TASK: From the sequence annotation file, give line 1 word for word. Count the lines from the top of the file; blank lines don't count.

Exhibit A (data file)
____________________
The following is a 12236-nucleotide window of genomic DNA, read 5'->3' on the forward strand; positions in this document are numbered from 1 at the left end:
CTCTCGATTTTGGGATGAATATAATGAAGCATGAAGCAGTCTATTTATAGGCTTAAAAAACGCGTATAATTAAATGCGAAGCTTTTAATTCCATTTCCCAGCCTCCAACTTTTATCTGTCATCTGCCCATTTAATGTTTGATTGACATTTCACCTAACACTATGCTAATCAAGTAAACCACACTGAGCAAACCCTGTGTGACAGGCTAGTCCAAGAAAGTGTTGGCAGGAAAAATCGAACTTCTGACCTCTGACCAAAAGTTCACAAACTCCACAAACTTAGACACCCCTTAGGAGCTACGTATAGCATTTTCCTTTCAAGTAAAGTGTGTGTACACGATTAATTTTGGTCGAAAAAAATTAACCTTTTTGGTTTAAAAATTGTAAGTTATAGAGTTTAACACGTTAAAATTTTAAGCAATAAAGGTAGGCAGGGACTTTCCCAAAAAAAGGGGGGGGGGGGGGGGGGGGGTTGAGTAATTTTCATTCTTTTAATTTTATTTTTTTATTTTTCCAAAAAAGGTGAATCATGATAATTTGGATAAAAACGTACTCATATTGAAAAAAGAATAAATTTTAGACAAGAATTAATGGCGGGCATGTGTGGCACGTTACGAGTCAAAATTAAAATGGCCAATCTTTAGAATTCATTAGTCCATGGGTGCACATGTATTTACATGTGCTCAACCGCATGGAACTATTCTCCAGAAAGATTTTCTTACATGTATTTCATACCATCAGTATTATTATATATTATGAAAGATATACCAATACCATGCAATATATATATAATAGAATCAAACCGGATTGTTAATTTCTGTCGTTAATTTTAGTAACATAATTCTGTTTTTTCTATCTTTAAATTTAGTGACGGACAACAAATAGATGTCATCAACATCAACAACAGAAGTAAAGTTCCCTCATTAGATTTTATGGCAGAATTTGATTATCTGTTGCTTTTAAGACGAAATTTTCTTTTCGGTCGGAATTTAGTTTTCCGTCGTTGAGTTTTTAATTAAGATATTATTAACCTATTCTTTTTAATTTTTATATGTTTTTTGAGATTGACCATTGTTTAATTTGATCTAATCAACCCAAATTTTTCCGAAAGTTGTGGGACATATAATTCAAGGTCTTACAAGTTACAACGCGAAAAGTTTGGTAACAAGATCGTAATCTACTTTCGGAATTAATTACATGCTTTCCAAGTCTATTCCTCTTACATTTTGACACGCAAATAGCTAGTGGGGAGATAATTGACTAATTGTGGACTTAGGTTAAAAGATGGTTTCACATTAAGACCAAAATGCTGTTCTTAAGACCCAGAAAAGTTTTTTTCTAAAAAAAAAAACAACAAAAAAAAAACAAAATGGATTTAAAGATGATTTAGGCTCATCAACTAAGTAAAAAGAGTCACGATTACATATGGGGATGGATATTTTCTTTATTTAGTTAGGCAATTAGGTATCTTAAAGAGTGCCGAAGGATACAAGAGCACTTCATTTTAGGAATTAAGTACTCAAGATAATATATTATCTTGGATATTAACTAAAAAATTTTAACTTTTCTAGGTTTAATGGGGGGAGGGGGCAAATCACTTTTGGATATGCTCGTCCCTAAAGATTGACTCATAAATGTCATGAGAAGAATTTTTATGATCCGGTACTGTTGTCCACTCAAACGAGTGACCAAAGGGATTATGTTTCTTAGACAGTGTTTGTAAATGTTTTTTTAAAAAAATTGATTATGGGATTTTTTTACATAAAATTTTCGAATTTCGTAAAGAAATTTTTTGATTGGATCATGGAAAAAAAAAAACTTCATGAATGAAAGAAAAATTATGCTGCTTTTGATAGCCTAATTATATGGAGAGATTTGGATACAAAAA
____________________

The following is a 12236-nucleotide window of genomic DNA, read 5'->3' on the forward strand; positions in this document are numbered from 1 at the left end: